Mama never wanted to get into the restaurant business. The hours are long, the work hard, and the financial rewards small. So we tried to think of shortcuts that could make the business more palatable. That's when we came up with the idea for the Road Kill Cafe. The concept was simple: You Kill It..We Grill It.
A choice location was necessary. One that was handy to road traffic, with easy access and egress. We decided the "Y" was the ideal location. Motorists along the Hobbs to Jal corridor would have a handy and fast culinary experience in a kind of bring your own concept.
The Roadkill Cafe had only 4 stools, and soon we had to expand, eventually
to inlude take out and a drive-through window.
Our menu was simple. We had Canine Cuisine including Cutlet of Coyote and Snipt Whippet. Later we featured a Late Night Delight called Rack of Racoon, Smear of Deer, Antelope Surprise, and something known as Road Pizza. All were instant success, and we were thinking franchising.
We promoted the idea that eating is more fun when you know it was hit
on the run. Favorites like State Line Bovine which taste real good straight
from the hood. Another was chicken that didn't cross the road.
Specials were offered on certain days. Mondays we had Chunk of Skunk; Tuesdays
Splat of Rat; Wednesdays Shake and Bake Rattlesnake; Thursdays
Rigor Mortise Tortise; and Fridays the ever popular Thumper on a Bumper. The daily luncheon special was called Guess That Mess. If you guessed it you ate free. For desert you could have Horny Toad Ala Mode.
Before long the big franchise chains were looking at our operation. Big limos kept coming through the drive-in window with fat cats in the back seat smoking big cigars and wearing sunglasses. We knew they were stealing our thunder and would eventually gobble us up. Sure enough it happened--but in the meantime we had the satisfaction of knowing we had created something new and unusual for the discriminating palate.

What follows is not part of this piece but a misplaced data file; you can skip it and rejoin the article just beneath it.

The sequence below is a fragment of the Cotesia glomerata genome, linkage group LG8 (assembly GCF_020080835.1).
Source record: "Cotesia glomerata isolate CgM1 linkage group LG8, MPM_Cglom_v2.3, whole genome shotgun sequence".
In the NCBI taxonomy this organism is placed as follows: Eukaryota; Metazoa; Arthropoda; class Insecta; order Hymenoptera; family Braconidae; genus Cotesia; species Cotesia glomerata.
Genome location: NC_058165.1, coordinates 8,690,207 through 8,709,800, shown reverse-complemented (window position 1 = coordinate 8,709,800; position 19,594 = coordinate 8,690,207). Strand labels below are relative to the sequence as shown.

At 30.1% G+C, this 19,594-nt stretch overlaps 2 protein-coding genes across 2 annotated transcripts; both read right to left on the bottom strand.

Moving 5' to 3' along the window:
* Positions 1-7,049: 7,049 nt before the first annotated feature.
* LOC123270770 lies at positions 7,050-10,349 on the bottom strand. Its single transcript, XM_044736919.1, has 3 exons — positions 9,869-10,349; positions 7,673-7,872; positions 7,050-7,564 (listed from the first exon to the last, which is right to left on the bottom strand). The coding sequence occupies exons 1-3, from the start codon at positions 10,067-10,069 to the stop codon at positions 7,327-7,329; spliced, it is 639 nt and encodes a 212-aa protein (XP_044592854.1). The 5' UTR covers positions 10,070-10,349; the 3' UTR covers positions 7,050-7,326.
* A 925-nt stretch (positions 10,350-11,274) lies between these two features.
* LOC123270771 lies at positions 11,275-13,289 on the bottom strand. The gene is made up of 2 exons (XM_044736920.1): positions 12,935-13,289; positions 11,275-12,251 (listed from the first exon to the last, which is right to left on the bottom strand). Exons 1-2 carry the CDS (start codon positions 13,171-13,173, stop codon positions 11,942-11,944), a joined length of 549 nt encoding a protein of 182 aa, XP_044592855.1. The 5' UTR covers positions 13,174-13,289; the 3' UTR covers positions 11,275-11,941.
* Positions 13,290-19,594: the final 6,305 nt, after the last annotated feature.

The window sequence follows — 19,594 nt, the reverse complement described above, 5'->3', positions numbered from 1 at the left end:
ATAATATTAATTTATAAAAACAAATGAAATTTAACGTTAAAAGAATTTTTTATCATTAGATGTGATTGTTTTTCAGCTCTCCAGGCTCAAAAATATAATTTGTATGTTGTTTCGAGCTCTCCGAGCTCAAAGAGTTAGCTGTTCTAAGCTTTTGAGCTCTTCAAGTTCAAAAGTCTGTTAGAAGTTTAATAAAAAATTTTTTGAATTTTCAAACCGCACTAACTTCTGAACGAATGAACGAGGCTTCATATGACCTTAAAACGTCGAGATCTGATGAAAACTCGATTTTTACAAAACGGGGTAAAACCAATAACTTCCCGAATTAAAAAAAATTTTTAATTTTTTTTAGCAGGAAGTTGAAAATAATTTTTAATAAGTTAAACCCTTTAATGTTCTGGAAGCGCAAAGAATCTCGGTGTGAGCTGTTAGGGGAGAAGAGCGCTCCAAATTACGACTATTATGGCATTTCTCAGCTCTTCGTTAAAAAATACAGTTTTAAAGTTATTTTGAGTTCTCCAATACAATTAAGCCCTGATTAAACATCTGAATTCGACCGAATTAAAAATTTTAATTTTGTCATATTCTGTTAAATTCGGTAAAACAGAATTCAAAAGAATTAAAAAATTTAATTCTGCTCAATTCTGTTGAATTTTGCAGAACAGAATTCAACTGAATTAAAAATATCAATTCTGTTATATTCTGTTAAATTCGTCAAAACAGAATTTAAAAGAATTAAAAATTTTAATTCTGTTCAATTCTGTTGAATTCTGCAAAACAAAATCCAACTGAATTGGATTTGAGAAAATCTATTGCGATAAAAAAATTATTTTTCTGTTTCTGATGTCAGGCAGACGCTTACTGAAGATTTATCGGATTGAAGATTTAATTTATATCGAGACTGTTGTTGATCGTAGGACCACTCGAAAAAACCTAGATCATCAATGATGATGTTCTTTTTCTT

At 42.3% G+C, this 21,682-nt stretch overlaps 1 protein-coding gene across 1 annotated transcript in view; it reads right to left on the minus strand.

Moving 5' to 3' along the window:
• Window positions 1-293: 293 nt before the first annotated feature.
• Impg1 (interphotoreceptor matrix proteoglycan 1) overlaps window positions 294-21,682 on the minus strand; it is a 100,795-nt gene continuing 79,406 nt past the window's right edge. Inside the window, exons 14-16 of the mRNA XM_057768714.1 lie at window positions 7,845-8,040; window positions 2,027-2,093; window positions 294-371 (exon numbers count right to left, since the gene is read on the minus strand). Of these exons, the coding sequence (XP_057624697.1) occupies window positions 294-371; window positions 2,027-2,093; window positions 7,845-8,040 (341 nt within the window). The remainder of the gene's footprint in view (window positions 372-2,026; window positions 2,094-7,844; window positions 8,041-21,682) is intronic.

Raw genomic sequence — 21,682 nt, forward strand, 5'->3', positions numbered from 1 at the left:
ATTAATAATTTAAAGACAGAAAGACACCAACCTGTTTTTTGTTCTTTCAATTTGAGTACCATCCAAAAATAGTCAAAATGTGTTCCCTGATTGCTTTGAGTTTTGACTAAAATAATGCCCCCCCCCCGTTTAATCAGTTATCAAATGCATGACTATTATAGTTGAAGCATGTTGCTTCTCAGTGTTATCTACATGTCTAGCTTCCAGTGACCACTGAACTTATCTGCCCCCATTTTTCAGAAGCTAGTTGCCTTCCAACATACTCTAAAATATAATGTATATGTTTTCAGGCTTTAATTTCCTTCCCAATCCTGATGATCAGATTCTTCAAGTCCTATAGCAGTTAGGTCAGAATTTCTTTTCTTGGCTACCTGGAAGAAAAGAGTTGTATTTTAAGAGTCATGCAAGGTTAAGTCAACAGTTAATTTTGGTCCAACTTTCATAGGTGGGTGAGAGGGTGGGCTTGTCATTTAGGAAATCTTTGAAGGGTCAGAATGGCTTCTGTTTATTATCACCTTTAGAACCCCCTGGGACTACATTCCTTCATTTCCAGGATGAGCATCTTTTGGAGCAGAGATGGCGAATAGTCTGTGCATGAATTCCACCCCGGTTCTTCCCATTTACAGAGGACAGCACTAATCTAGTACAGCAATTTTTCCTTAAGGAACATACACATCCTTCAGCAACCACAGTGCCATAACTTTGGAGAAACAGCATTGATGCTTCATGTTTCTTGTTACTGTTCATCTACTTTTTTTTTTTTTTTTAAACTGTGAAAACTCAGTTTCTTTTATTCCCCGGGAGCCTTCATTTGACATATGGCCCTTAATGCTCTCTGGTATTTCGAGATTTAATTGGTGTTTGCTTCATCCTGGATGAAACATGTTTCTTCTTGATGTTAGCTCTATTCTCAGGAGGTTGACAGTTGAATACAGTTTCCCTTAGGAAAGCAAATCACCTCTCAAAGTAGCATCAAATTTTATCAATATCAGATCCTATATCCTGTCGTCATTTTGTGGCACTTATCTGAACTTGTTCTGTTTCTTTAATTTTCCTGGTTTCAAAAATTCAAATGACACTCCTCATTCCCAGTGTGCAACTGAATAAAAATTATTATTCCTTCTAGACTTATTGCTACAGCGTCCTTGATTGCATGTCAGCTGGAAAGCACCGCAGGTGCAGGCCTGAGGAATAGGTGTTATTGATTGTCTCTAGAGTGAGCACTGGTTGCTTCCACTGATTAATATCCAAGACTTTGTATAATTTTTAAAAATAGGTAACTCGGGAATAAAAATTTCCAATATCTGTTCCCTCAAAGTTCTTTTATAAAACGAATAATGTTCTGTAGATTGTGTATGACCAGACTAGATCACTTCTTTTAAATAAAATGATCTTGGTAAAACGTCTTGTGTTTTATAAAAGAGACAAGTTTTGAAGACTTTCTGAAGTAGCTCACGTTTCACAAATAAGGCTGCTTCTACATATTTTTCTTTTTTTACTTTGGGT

Copyright (C) l999 Glenn Elliott
All Rights Reserved
From: GORDON RUTH 1975
Ann B. and I howled. "Thumper on a bumper"?!? ...that was great! Tell us--weren't you a journalist at one time? Storytelling like THAT takes a lot of imagination and skill, in my humble opinion. Another please!
From: GLENN ELLIOTT
Gordy, my story telling began in my high school days at Eunice. My parents
had me baby sit my two younger sisters.
We had acquired an old multi-stringed zither.(Remember the Third Man Theme?) I strummed along on the zither and told scary stories to my sisters as the cold winds blew outside. Scared them to death!
I don't have a zither today, but practice my craft on three grandsons
whose eyes get big as saucers as I weave. We tell "boy stories". Not to
be repeated to the women. It's a secret. They love it, and so do I..
From: GORDON RUTH 1975
I think that is great! To be serious for a moment... Your grandsons are blessed and they will remember it all their lives. When I was a little boy, my dad used to tell us that he was born in a chicken coop. Well, we'd be travelling somewhere and pass an old shack or some small building and daddy would say "there's my birthplace" and I would say "really, daddy?". He would laugh and say "why, sure!". To this day, it's not hard to pull a fast one on me. Things could always be worse!
From: GLENN ELLIOTT 1951
Gordy, my grandfather had a farm near Abilene. Each summer when he raised watermelons we ate them outside under his grape arbor. His favorite trick was to cut a piece of rind, remove the green, and shape big buck teeth. He put them in his mouth and talked like a Chinese man. "Ah, so" he would say. This got passed down to our present generation and our grandkids always ask for "So-So" teeth when they see watermelons.
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